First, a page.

You are reading: Shared lessons and progress in tackling irregular migration in the Asia Pacific: the Bali Process 20 years on Shared lessons and progress in tackling irregular migration in the Asia Pacific: the Bali Process 20 years on
18 January 2023 | Event
Shared lessons and progress in tackling irregular migration in the Asia Pacific: the Bali Process 20 years on

Bali Process Member States working together to tackle irregular migration across the Asia Pacific came together over 7-8 September 2022, to reflect on the learning and progress they have engendered in the region – and looking ahead to future challenges where ongoing cooperation and dialogue will be vital.

Participants—hailing from Cambodia, Hong Kong, India, Indonesia, Laos, Malaysia, Maldives, Mongolia, Palau, Philippines, Sri Lanka, Thailand, and Vietnam— explored critical ideas around identification of victims, using content drawn from the RSO and Nexus Institute Practitioner Guide on Trafficking Victim Identification, launched earlier this year.

The RSO developed and facilitated this training course based on the first guide in a larger series of RSO and Nexus Insititute Practitioner and Facilitator Guides on Victim Protection and Assistance, which aims to strengthen protection and support for victims of trafficking. The series aims to help operationalise a coordinated approach across services—from ensuring that individuals are correctly identified as victims, to support for legal redress, to rehabilitation and reintegration into communities.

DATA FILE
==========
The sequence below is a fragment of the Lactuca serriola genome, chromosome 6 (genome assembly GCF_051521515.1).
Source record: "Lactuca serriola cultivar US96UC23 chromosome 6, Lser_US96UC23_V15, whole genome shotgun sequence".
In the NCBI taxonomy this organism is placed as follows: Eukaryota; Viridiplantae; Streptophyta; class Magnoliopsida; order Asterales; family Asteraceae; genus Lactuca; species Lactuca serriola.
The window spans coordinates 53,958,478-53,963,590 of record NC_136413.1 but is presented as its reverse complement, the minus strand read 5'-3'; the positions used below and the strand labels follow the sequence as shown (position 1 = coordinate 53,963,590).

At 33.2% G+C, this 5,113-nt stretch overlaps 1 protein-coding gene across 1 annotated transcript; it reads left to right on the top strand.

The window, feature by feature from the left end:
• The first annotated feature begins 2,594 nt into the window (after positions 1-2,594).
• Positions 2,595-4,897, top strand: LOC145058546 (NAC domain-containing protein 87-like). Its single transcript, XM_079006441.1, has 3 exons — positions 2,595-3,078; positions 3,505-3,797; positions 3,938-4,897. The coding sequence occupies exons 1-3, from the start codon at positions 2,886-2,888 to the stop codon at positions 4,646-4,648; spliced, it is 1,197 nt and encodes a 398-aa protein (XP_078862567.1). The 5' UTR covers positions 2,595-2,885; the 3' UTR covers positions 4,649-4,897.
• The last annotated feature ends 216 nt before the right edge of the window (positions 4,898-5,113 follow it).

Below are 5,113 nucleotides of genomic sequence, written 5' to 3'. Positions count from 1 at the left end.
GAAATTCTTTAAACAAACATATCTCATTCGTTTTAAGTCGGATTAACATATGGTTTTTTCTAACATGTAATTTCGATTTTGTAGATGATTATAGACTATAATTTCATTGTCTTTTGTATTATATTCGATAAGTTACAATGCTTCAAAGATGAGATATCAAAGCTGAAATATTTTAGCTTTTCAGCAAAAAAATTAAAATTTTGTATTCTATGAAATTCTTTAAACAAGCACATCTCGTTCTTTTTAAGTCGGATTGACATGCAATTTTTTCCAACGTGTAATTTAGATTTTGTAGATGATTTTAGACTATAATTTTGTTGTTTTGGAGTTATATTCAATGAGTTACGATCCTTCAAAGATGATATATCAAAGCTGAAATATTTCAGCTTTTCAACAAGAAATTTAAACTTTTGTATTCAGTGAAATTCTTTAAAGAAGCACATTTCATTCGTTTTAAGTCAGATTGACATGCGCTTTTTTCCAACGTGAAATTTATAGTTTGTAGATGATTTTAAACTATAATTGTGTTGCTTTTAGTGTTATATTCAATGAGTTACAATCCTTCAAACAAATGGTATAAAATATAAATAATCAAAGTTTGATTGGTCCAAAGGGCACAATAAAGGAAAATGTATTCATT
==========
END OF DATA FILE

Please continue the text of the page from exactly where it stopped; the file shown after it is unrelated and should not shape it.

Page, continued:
Attendees also heard from experts in the field of victim identification and protection. Dr Borah Park, Research Fellow at the Institute for National Security Strategy in Seoul, shared perspectives on common characteristics to understand and look for that might signal someone is a victim of trafficking.

Marieke Jasperse, Senior Advisor in Trafficking in Persons at Immigration New Zealand, underscored the critical role of trauma-informed approaches in trafficking investigations. She noted that, “Trafficking is a largely hidden crime and the voices of trafficking victims are largely hidden too. How those who work with victims talk about them has significant implications for how others think about them and how victims think about themselves.”

The Outcome Report can be downloaded here.

Additionally, Annexs can be found below:

Annex 1: Concept Note of the Dialogue

Annex 2: Agenda of the Dialogue

Annex 3: Participant List of the Dialogue